As any crappy Harley Davidson shirt will tell you, the humble company was established in 1903. Out of a shitty 15x10 shed in the middle of Milwaukee, Wisconsin, in the northern United States, where these bikes continue to be produced. Any die-hard Harley Davidson will defend their obnoxiously loud V-twin that sounds like it is having a hard time staying on due to bad ignition timing. At any motorcycle meet-up, an older man standing beside their thirty thousand plus Harley will tell you, “Been riding since 1979, all kinds of bikes. Finally got a Harley five years ago; nothing else puts a big smile on my face like every time I ride it...”. And this is exactly the pressing issue that this ancient company has. Their followship was born not much after than when the company stopped making bikes without flat-head motors back in 1973.
Don’t get me wrong, this is the perfect clientele to sell high-end sports cars and luxury SUV with over 400 horses to. They are also able to afford these huge luxury motorcycles and are happiest when they can throw their young second wife on the back and have time to ride freely with no commitment. Millennials, on the other hand, have a hard time taking on risk. This generation (to which I also belong) is, generally speaking, a bunch of pussies that still live at home. You can’t blame us either; the housing market is at its all-time high (especially in large cities), most of us are under-employed, and would rather ride in an uber than own a car. This is the market that the big four japs have always taken a shot at successfully. Today, you can get a high-performance Kawasaki ZX-6r brand new from the catalogue pushing over 135 horses for under $13k CDN. Getting the same amount of power and agility from a HD is unheard of. Oh, wait, unless you’re talking about buying the holy saver (as speculated by every motorcycle magazine) - the Livewire. It is the all-electric Harley that no millennial is able to afford, with a ticket price of over $34k CDN. But why would a millennial want that kind of power and performance, when all they are looking for is a decent mode of inner-city transportation? If you are thinking that they probably wouldn’t, you are right! Harley executives have their heads so high up their ass that their answer to this was the 2020 HARLEY-DAVIDSON STREET® 500. With a starting price tag of over $6k, it's not enough to entice me to go and buy this over one of the cheaper Hondas or Suzukis. Maybe it’s my head that is up my ass instead though, who knows. Plus, even if I did buy one of these machines, I would face hell from both sides - the jap riders telling me that Harleys are crap, and the HD riders telling me that my bike is “not a real Harley.”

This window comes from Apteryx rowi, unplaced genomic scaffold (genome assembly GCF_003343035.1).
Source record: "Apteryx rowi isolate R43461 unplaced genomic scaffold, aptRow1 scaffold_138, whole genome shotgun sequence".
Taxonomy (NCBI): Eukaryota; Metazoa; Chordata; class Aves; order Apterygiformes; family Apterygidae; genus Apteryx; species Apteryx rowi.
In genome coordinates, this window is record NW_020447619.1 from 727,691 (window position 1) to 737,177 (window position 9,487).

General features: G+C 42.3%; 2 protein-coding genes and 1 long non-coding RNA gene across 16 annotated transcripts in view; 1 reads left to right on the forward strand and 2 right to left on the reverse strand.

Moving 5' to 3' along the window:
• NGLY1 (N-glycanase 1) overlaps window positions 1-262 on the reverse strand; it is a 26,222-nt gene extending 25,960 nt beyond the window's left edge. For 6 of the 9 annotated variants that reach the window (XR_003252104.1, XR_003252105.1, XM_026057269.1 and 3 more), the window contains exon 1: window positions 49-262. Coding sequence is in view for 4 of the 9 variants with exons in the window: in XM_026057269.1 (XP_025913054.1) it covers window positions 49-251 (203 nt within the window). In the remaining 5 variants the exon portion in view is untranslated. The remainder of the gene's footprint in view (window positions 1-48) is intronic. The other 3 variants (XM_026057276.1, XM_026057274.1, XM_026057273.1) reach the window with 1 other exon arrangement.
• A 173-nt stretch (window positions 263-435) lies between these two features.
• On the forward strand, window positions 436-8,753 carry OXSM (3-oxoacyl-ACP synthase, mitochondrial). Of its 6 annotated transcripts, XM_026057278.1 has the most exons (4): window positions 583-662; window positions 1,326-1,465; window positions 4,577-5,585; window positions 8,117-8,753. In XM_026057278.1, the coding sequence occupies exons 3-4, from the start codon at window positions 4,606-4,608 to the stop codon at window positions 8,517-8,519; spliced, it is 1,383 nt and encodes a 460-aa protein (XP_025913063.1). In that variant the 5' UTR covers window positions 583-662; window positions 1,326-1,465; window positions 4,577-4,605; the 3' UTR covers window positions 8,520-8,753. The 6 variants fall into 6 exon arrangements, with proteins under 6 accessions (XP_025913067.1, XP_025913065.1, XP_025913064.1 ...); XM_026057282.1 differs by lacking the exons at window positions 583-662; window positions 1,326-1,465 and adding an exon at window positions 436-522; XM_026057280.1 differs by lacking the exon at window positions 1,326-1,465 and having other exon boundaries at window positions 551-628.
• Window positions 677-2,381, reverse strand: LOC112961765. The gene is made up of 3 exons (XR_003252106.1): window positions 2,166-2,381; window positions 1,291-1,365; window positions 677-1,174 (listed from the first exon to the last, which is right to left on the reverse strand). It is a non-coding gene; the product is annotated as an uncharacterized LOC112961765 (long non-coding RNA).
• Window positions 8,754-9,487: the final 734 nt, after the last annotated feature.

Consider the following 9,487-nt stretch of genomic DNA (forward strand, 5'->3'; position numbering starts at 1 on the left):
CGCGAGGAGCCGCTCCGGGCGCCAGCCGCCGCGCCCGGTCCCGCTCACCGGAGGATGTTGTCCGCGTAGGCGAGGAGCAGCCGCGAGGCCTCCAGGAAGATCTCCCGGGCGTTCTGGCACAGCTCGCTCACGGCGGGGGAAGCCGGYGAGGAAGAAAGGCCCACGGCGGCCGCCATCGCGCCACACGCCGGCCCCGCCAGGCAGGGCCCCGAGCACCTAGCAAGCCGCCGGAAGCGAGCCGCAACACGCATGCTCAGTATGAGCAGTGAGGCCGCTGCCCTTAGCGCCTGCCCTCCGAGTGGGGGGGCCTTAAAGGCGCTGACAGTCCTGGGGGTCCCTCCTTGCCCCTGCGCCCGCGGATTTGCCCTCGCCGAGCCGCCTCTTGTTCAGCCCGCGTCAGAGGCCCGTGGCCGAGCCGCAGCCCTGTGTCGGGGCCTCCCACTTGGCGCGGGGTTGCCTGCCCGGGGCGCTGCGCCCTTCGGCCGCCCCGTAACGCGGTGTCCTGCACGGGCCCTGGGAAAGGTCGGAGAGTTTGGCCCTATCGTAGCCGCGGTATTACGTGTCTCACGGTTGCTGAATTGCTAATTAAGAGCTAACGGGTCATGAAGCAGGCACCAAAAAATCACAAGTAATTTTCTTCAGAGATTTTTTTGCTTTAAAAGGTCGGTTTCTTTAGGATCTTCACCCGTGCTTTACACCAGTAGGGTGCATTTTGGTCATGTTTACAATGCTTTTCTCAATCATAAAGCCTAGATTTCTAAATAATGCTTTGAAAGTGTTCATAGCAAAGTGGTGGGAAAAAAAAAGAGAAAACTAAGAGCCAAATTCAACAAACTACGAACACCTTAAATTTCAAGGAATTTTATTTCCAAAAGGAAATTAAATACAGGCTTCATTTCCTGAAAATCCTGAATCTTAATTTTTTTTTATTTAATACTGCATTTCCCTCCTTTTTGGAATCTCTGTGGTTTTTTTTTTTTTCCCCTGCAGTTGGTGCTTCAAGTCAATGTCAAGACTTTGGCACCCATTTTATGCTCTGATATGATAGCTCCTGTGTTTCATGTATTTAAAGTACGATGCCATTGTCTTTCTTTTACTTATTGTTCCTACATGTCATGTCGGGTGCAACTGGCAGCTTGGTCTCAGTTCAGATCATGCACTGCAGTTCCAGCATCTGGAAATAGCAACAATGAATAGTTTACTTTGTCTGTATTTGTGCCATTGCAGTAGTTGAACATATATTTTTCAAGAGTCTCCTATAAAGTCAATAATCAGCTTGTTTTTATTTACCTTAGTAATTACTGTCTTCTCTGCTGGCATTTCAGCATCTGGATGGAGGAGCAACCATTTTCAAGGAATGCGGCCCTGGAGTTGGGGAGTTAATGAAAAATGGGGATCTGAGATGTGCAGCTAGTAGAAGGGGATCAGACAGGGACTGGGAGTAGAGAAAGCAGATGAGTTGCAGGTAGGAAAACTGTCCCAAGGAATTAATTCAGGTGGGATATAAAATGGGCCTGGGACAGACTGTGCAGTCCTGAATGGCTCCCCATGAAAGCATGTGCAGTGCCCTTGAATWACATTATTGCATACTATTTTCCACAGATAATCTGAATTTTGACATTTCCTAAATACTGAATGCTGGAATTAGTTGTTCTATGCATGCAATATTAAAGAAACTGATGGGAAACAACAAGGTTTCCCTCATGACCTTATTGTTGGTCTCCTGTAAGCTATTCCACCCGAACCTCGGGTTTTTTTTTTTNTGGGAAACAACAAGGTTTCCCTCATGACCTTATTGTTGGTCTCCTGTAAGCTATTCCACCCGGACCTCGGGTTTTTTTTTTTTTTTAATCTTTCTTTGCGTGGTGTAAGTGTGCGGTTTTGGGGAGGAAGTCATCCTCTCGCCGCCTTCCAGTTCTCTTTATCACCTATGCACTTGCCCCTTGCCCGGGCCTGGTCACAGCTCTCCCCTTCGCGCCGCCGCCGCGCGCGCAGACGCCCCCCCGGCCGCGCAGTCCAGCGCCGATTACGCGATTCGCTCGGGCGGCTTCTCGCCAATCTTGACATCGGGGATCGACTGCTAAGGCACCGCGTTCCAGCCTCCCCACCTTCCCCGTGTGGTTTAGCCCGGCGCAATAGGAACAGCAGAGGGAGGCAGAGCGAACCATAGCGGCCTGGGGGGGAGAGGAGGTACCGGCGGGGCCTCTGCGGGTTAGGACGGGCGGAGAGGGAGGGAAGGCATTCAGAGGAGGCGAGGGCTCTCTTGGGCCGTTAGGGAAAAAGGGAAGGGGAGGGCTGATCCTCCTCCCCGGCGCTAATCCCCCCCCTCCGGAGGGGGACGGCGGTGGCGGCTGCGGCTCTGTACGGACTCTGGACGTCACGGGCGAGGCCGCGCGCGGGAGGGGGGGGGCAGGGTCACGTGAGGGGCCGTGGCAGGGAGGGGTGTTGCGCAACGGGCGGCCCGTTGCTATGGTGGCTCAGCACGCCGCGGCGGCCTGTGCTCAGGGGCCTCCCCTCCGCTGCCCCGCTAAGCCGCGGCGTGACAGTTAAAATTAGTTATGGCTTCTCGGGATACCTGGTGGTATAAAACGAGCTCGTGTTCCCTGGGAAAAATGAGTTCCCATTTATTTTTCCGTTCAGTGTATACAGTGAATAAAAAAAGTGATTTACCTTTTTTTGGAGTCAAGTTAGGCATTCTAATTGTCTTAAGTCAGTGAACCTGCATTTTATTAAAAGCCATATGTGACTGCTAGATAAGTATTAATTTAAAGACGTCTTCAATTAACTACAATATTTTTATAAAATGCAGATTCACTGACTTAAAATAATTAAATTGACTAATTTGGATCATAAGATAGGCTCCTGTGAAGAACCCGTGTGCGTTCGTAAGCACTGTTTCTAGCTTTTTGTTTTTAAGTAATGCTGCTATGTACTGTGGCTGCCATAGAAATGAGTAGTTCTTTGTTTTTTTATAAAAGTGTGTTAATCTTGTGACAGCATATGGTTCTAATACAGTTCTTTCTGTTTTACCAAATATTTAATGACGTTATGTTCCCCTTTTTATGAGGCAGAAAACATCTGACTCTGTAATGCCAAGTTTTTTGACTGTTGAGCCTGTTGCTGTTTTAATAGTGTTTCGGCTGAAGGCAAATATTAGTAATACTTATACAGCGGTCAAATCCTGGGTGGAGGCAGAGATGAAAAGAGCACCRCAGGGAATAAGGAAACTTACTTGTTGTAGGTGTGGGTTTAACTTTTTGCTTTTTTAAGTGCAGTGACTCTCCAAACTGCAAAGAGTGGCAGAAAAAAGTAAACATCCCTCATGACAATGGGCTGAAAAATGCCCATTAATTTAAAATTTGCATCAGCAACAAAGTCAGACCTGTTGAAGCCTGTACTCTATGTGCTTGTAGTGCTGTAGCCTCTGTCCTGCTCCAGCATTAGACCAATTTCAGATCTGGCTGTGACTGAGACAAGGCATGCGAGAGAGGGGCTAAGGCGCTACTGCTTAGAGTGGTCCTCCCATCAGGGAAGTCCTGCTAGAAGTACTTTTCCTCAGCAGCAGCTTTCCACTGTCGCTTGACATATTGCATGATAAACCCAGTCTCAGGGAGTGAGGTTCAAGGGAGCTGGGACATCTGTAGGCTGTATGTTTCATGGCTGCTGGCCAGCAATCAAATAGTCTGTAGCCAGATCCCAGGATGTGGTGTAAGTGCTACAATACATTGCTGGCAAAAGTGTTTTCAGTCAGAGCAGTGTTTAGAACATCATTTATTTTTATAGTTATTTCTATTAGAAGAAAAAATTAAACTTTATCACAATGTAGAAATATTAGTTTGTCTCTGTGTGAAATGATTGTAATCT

Harley is doomed if they do, and doomed if they don’t, to put it simply. This is why if you are reading this, and you happen to be someone who works for HD with even a bit of influence in the decision making process (and be able to finish this article without getting offended), you should follow this advice. Stop pissing your customer base off by having HD made out of the United States. I understand that you may want to save on tariffs, but this in itself is hurting your brand image. If you want to create small dinky bikes like your Japanese counterparts, don’t do it with your HD badge. Instead, acquire a company such as the well-known Royal Enfield or AKT, and start making smaller bikes under their badge. Continue to help youngsters get their licensing on a Harley, and continue your venture into the adventure and on/off road business. In fact, you may have just won me over with the new HD Pan America and the Bronx. The last piece of advice: For fucks sake, not everything needs to have a V-twin. BMW still makes parallel boxers alongside several other thumpers, in-line twins, threes, fours and even sixes. I would love to see a boxer HD. This turned into a pointless rant and is for entertainment purposes only.
E. & O. E